Re RatherGate, I'll have more comment after I RTFA, but the MSWord "theory" is a "theory" like "evolution" -- it's the only theory that fits the facts according to bone fide experts, and should be treated as proved unless proved otherwise. The "experts" who asserted it "had" to be authentic are weird -- either blinded by mission, or publicity seeking opportunists, or just wrong, I don't know and wouldn't want to speculate. This is the opinion of a anti-Bush avocational printing-and-font historian who *was* qualified to form an independent judement, namely me.
The immunizing effect on the rest of the story was tragic -- The Globe series that didn't rely on these documents and the witness testimony were both damning enough without the documents!
Re What Cartoon?, anyone who didn't see it or who wants to see the Globe's prior comments on Mallard, see links in my comment on Dan's prior column.
Re Self-Promotion, way to go Dan! You know which is my favorite chapter
"If the media failed, it was in letting CBS's lapses freak them out so that nobody wanted to do any more reporting on George W. Bush's iffy service in the National Guard"Huh?
Bush's draft-dodging and National Guard absence happened 30 years ago. Our right-wing dominated corporate media failed by not completely exposing this scandal back when Bush first ran for governor.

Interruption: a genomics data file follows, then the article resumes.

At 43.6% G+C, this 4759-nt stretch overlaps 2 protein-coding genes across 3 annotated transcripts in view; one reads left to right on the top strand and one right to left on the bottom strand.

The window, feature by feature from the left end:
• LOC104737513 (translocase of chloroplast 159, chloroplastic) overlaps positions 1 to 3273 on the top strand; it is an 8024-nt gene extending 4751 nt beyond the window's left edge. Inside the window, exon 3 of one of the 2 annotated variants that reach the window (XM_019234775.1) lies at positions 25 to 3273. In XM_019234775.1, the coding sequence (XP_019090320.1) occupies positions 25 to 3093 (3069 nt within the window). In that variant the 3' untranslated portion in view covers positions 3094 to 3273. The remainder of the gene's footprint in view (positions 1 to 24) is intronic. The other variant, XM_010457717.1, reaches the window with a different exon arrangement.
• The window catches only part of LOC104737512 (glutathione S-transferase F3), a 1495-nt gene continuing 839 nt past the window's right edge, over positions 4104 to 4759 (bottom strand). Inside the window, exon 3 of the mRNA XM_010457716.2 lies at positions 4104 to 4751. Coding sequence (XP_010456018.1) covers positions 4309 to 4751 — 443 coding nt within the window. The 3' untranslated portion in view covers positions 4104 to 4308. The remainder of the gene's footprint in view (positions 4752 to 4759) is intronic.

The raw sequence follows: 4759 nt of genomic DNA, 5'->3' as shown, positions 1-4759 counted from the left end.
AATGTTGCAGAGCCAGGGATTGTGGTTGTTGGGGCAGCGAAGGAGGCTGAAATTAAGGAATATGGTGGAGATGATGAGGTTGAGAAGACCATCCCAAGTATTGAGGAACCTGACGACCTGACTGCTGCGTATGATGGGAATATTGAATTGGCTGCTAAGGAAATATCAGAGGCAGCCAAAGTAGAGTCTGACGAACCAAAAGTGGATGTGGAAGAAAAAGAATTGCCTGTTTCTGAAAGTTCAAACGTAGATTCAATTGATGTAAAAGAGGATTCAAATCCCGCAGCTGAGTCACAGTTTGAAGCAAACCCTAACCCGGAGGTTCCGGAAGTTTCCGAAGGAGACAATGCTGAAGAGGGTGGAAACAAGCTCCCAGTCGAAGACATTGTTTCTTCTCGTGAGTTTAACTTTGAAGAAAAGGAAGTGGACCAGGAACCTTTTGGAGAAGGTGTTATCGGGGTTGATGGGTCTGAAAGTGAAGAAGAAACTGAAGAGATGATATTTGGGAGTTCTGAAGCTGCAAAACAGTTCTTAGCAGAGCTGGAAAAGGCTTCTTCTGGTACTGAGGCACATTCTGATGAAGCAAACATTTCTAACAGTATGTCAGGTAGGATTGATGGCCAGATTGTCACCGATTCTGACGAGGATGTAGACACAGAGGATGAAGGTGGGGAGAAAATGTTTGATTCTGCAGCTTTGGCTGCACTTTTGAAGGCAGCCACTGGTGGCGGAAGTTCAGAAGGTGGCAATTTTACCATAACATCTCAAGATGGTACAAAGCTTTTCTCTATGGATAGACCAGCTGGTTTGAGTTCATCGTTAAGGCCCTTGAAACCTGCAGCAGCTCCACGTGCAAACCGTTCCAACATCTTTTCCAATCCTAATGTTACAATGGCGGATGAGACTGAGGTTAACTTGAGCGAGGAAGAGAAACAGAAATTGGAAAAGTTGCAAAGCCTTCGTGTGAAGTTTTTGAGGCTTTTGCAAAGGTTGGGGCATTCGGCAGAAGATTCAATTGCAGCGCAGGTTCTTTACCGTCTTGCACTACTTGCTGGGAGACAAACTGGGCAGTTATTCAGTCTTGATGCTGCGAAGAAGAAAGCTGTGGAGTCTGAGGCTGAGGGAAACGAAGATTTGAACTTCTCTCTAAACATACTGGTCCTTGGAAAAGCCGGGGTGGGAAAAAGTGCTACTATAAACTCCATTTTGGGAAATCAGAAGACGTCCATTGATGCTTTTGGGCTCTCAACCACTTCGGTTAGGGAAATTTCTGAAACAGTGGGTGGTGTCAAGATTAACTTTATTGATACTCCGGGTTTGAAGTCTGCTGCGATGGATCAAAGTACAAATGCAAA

It's no different from when the media covered-up Strom Thurmond's black rape child for 50 years, the Catholic Church's sex abuse for 40 years, or the dead female intern in Joe Scarborough's congressional office.
If Bush were a Democrat, the media would have done stake-outs at his home like they did with Gary Hart & Gary Condit, or they would have broadcast a "documentary" about it a la Sinclair Broadcasting.
- Anthony G.
Amen, Anthony G.
One aspect that was often underplayed about the Air National Guard memo brouhaha is that faxes of documents are not easy to work with. (I don't know whether the documents were forged, authentic, or even somewhere in between. The problem is without the originals, no one is going to know. And CBS should have known that.)
Here is what Emily Will, a forensic document expert, writes on her website:
?: Can a client fax documents to you for examination?
A: A fax of a questioned document is usually of very little use. The fax process digitizes the copy, obscures detail, and adds flaws to the document. Of course, there are document questions about faxed documents, but those are best handled by examination of the original faxes themselves.
Alas, the same Emily Will had no qualms about opining about the faxed documents in this case:
Will said she examined two disputed Killian memos, one of which was not used on the broadcast. She said she saw discrepancies in Killian's signature from an undisputed military document bearing his handwriting. Will said she also questioned whether an early 1970s typewriter could have produced the superscript, such as a raised "th," on the memos, and noted differences in the letterhead, the salutation and the way the date was rendered.
All these discrepancies "looked like trouble to me," Will said, adding that she told CBS this "in a resounding way."
Post a Comment